If your dining room is looking bland or dated, give it a quick makeover with new chair seat covers. Dining rooms are mostly full of hard surfaces, so a new fabric treatment will certainly stand out. You won't need much yardage for dining chair seats, so it's a good place to indulge in a luxury fabric. And, unlike more complicated upholstery projects, it's easy to reupholster dining chairs.
- Skill level:
Things you need
- Fabric tape measure
- 3/4 yard of upholstery fabric for every two chairs
- Phillips screwdriver
- Flathead screwdriver
- Staple remover or needle-nosed pliers
- Straight pins
- Pencil or tailor's chalk
- Staple gun
- Bath towel
Measure your dining chair seats to calculate needed yardage. Upholstery fabric is 54 to 55 inches wide. For chair seats up to 27 inches square, 3/4 yard will cover two chairs. If the fabric has a repeating pattern larger than 27 inches, vertically or horizontally, you'll need more fabric.
Turn your chair upside down. If you see four screws, one in each corner, unscrew them to remove the seat. If you don't see screws, your seat is attached with tack strips. Insert a flathead screwdriver between the seat and the frame. Pry the seat from the chair.
Remove the old fabric from the seat with a staple remover or pair of needle-nose pliers.
Cut out your new seat covers. For solid fabrics, use the old seat cover as a pattern. Place it on your fabric and trace around it with a pencil or tailor's chalk. If the new fabric has a pattern, centre the pattern over your chair seat and pin it in place. Cut the fabric 3 inches larger than the seat. Cut subsequent covers by using the first as a pattern, making sure the fabric pattern is perfectly aligned.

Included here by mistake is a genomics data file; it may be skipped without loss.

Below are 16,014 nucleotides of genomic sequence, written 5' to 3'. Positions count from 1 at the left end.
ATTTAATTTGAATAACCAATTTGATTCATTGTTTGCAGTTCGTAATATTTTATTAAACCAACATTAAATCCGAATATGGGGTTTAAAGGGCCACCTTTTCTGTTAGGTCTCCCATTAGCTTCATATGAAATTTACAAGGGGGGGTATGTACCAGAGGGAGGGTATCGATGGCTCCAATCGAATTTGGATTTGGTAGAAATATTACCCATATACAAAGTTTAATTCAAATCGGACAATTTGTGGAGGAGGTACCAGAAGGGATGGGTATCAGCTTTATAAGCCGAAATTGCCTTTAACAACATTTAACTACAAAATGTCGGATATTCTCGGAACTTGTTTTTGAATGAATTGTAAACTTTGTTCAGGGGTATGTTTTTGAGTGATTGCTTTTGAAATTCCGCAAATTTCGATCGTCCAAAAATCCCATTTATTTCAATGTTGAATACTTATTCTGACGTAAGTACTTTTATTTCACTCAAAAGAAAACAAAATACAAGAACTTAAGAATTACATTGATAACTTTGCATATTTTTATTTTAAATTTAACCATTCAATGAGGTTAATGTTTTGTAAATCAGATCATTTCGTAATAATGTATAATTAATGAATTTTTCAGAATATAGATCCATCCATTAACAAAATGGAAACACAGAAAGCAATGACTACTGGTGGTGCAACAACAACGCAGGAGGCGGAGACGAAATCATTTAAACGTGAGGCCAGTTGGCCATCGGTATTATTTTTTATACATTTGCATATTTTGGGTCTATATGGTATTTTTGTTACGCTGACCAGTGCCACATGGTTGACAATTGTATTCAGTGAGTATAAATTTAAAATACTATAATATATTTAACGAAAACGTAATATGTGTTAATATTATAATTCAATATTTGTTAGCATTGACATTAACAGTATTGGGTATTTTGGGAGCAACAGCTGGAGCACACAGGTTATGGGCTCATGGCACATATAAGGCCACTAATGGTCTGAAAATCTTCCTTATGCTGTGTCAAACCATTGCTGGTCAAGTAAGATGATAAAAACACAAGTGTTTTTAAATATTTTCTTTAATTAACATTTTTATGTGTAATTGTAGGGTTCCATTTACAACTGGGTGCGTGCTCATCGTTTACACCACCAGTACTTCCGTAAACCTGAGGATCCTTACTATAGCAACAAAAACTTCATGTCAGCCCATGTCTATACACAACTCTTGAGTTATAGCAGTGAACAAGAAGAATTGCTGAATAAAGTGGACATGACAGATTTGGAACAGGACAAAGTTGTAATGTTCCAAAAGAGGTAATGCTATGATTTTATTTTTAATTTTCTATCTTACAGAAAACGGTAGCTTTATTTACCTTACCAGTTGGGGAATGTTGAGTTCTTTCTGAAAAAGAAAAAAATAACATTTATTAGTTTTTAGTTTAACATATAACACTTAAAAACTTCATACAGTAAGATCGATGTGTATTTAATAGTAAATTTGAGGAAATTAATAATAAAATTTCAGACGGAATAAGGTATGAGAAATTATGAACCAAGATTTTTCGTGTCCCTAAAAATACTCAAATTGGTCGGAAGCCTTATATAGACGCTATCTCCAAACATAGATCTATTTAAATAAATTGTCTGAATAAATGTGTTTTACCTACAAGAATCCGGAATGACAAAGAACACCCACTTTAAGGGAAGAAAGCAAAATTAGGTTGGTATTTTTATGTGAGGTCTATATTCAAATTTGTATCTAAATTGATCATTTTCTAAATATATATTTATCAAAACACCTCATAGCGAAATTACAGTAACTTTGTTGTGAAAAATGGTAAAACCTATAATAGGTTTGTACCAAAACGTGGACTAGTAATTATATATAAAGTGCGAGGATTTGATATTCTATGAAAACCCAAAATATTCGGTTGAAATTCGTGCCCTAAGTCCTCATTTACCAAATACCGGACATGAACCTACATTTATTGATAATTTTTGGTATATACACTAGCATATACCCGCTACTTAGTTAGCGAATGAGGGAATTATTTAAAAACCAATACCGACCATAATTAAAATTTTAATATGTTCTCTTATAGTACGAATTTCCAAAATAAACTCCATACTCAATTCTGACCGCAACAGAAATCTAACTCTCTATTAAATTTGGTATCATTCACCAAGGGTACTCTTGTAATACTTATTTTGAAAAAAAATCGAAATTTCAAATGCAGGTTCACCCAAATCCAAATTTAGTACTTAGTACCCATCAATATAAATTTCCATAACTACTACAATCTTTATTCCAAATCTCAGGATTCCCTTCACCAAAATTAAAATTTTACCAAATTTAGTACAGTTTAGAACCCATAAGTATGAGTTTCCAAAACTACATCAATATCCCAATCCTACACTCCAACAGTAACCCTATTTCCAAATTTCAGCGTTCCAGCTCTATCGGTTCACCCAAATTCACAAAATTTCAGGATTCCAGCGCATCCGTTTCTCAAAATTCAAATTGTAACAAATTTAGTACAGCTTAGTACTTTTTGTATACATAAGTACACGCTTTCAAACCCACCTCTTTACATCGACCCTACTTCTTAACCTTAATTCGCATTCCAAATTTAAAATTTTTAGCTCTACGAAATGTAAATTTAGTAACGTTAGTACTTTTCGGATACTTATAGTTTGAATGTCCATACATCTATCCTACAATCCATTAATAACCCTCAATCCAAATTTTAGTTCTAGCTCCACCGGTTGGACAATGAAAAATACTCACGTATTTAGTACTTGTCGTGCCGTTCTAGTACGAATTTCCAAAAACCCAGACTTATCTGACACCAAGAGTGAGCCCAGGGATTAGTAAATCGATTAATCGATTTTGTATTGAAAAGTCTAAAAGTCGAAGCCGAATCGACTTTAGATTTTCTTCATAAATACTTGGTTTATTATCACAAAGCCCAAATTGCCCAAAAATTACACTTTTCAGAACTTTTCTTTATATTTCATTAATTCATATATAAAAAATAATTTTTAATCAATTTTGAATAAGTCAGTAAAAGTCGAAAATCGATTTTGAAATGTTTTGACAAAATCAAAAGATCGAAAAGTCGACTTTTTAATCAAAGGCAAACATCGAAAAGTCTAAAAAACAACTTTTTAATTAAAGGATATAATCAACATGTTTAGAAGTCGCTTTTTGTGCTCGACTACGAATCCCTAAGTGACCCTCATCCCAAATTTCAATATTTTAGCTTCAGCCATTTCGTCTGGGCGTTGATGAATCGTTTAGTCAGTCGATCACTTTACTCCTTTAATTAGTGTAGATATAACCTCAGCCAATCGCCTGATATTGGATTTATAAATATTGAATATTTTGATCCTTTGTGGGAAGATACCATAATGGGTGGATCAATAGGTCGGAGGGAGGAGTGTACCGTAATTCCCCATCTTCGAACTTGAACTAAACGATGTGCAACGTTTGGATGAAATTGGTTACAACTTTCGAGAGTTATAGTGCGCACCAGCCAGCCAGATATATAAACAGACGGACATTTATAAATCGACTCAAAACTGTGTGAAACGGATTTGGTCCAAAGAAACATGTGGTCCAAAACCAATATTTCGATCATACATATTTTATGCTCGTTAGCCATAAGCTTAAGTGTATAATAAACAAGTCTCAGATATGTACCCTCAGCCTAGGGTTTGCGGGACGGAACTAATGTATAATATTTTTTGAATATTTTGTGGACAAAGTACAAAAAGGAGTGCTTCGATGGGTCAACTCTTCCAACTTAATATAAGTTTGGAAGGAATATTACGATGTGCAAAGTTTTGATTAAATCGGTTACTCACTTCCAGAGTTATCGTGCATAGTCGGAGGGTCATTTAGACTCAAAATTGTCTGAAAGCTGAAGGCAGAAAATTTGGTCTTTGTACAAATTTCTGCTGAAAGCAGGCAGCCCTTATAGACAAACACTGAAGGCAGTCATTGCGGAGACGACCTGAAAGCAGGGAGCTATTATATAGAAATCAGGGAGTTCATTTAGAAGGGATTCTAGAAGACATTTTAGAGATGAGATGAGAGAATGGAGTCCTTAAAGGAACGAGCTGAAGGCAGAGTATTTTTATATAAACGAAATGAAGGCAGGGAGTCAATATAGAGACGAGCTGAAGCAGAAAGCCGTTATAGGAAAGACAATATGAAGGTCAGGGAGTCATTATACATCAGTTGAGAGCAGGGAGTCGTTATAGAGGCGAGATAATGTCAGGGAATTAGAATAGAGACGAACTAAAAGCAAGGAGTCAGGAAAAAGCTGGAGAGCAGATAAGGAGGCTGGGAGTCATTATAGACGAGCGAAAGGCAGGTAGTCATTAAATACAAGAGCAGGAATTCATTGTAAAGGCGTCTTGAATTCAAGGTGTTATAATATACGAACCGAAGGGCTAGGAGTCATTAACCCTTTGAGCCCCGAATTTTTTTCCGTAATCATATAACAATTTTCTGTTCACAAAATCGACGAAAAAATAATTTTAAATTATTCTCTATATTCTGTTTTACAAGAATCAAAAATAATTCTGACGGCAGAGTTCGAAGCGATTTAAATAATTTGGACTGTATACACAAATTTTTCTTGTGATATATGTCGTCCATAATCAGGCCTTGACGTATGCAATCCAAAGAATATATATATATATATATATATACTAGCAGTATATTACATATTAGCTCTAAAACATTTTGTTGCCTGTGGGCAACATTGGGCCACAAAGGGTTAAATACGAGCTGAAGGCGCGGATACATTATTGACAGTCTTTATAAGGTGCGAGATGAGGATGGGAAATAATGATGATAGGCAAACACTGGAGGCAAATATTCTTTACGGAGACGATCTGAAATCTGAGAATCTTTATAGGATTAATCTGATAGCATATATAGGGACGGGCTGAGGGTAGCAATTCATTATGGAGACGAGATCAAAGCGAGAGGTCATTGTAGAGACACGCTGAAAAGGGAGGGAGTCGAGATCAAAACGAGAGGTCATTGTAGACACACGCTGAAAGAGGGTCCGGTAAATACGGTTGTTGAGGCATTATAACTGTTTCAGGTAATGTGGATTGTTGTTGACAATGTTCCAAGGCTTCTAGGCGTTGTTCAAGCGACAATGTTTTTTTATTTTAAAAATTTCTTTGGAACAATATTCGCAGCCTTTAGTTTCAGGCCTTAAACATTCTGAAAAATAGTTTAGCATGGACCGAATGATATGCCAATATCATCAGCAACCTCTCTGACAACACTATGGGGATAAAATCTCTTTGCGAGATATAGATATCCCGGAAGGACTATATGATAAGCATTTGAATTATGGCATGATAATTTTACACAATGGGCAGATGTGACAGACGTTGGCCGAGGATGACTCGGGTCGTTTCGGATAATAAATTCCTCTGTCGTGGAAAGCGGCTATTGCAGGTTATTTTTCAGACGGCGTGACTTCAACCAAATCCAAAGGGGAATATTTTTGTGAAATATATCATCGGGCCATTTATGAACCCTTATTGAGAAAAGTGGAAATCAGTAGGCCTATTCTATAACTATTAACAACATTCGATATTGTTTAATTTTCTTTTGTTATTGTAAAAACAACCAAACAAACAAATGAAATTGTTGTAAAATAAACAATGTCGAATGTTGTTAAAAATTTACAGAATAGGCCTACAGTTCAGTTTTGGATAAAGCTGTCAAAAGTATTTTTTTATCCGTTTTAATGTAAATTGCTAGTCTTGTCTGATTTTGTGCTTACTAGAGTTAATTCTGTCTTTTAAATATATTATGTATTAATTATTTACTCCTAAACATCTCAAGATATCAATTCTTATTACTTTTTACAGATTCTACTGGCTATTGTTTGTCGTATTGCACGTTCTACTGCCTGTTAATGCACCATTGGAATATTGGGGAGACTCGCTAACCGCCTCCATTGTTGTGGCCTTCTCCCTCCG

Turn your new seat cover fabric upside down. Place the seat upside down on top of it. Center any pattern as needed. Fold the overlapping fabric over the back of the seat and pull it taut. Place a staple in the centre of each side. Secure the fabric to the seat with staples, working from top to bottom, then left to right, except for the corners. Do one side at a time, and work out from the centre staples. If your chair seat was attached with tack strips, replace them before stapling the fabric to the seat.
Pull each fabric corner toward the centre of the seat and staple it. Don't cover your screw holes. Arrange the remaining corner fabric into small pleats and staple them. Cut away any excess fabric.
Reattach your dining chair seats by replacing the screws. For a chair with tack strips, position the seat on the chair. Cover the seat with a bath towel to protect the new fabric, then hammer the tacks into the chair frame.
Tips and warnings
- If you need to paint, refinish or make repairs to the chair, do so before reattaching the chair seat.
- Fabric pattern measurements are called repeats. The horizontal and vertical repeats are usually noted on the fabric tag.
- Fabric intended for clothing and craft projects is not as wide as upholstery fabric. If you use it, you'll need more yardage.
- Measure side chairs and armchairs separately. Arms chairs usually have larger seats.
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